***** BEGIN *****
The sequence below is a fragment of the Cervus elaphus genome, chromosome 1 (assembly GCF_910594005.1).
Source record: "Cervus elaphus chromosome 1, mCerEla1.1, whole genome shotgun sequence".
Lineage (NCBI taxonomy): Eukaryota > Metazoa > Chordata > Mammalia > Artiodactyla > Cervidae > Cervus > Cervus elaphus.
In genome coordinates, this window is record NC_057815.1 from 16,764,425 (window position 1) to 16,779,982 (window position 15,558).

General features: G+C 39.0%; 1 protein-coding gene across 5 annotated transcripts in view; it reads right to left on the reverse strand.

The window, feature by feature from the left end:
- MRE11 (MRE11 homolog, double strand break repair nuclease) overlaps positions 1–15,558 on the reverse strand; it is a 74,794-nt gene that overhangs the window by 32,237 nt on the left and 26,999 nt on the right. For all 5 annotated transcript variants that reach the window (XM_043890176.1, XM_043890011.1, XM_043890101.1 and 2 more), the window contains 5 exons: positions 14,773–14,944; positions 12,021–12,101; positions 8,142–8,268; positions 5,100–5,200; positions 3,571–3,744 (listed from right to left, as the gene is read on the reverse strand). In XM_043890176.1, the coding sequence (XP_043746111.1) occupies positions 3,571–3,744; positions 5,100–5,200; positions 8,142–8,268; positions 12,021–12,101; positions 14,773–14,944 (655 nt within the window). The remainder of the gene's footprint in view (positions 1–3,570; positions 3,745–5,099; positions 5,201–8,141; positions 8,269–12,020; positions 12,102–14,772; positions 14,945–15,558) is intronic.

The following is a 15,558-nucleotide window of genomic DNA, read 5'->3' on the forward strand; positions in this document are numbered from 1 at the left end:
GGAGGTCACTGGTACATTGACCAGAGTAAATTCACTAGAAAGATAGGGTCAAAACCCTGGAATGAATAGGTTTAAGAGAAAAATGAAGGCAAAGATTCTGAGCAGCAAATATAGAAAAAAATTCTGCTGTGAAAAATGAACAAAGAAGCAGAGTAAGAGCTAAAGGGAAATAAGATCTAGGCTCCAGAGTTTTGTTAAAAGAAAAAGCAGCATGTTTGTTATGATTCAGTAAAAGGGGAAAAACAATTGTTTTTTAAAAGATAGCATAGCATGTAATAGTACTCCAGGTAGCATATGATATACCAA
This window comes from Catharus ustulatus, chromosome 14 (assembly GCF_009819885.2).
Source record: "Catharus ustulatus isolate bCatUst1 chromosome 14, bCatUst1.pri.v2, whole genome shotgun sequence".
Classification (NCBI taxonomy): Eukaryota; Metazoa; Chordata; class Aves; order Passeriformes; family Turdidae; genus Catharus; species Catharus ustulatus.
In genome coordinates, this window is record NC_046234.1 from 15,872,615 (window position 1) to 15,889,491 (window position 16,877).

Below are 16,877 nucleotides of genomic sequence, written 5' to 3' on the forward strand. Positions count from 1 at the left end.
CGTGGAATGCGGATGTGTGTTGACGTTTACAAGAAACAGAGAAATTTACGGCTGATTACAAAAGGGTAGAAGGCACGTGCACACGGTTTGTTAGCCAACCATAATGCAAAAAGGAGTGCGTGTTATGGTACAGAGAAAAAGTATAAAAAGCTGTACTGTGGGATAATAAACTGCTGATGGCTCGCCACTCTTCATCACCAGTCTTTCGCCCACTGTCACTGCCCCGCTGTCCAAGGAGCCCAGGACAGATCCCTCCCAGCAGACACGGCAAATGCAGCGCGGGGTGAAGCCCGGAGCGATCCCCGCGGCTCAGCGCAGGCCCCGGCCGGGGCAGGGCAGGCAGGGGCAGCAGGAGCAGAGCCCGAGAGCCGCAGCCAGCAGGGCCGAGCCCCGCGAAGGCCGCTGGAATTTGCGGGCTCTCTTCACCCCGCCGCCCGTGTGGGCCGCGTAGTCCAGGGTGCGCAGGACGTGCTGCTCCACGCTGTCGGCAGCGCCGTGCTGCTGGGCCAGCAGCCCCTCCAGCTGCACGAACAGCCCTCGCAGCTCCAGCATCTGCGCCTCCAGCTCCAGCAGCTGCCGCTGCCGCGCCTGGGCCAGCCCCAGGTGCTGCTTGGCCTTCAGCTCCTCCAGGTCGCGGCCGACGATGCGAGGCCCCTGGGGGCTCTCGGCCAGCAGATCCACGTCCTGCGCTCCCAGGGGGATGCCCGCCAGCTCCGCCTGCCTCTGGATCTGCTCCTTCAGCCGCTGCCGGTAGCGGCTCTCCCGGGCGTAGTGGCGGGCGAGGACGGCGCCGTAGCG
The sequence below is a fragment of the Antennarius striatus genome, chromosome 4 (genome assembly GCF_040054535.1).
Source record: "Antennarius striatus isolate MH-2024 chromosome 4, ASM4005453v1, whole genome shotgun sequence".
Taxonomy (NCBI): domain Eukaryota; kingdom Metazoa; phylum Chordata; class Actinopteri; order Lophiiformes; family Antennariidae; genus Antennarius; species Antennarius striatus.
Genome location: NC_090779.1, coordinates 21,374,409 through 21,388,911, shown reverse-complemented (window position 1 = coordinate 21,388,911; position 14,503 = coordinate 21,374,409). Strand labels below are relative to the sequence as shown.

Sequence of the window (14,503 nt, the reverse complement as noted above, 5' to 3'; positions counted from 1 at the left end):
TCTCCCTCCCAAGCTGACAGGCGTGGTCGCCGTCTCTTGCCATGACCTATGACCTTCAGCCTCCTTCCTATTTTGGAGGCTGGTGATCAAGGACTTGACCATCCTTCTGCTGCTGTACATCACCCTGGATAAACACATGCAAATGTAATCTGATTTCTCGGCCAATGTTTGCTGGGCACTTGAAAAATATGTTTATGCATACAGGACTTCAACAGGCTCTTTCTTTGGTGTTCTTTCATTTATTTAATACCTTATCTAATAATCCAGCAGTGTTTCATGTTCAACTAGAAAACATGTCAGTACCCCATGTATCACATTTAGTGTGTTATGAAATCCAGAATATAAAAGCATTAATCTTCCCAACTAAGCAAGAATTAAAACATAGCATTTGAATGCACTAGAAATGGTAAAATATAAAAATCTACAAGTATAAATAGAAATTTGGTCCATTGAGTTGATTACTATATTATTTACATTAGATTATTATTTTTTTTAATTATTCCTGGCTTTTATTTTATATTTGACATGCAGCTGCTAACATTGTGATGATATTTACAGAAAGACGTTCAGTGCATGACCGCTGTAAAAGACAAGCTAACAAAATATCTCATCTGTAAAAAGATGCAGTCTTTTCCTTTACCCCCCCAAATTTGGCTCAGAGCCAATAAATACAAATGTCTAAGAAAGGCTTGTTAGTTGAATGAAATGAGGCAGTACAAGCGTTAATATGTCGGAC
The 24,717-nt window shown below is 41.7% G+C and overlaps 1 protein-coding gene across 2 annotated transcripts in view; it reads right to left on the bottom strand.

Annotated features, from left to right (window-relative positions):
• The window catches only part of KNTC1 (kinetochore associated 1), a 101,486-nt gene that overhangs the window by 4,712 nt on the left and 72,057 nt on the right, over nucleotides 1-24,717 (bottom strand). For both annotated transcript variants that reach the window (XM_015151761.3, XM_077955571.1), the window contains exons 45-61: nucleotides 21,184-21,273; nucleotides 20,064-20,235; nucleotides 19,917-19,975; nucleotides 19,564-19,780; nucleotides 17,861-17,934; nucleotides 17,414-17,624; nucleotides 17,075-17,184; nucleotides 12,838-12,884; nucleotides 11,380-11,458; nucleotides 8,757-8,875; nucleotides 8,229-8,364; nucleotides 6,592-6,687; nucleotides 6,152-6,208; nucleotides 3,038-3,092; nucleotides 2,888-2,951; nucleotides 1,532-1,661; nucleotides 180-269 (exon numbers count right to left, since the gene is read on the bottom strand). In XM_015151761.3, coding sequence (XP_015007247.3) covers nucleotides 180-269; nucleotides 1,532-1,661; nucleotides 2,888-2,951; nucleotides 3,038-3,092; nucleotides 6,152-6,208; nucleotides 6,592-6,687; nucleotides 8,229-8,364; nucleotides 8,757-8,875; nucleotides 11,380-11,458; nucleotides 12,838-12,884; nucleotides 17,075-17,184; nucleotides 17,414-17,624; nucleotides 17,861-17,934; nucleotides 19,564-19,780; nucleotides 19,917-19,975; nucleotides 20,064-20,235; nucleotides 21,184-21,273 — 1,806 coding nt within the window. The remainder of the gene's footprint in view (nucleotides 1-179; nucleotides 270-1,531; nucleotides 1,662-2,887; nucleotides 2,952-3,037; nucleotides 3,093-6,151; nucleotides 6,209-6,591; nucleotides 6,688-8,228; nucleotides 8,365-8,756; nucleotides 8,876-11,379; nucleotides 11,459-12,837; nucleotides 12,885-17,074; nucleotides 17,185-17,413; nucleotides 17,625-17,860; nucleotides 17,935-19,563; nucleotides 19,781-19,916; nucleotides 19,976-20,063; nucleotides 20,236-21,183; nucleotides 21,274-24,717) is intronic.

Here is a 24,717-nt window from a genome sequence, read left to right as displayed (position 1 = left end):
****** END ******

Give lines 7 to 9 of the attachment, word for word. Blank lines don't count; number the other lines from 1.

- MRE11 (MRE11 homolog, double strand break repair nuclease) overlaps positions 1–15,558 on the reverse strand; it is a 74,794-nt gene that overhangs the window by 32,237 nt on the left and 26,999 nt on the right. For all 5 annotated transcript variants that reach the window (XM_043890176.1, XM_043890011.1, XM_043890101.1 and 2 more), the window contains 5 exons: positions 14,773–14,944; positions 12,021–12,101; positions 8,142–8,268; positions 5,100–5,200; positions 3,571–3,744 (listed from right to left, as the gene is read on the reverse strand). In XM_043890176.1, the coding sequence (XP_043746111.1) occupies positions 3,571–3,744; positions 5,100–5,200; positions 8,142–8,268; positions 12,021–12,101; positions 14,773–14,944 (655 nt within the window). The remainder of the gene's footprint in view (positions 1–3,570; positions 3,745–5,099; positions 5,201–8,141; positions 8,269–12,020; positions 12,102–14,772; positions 14,945–15,558) is intronic.

The following is a 15,558-nucleotide window of genomic DNA, read 5'->3' on the forward strand; positions in this document are numbered from 1 at the left end:
GGAGGTCACTGGTACATTGACCAGAGTAAATTCACTAGAAAGATAGGGTCAAAACCCTGGAATGAATAGGTTTAAGAGAAAAATGAAGGCAAAGATTCTGAGCAGCAAATATAGAAAAAAATTCTGCTGTGAAAAATGAACAAAGAAGCAGAGTAAGAGCTAAAGGGAAATAAGATCTAGGCTCCAGAGTTTTGTTAAAAGAAAAAGCAGCATGTTTGTTATGATTCAGTAAAAGGGGAAAAACAATTGTTTTTTAAAAGATAGCATAGCATGTAATAGTACTCCAGGTAGCATATGATATACCAA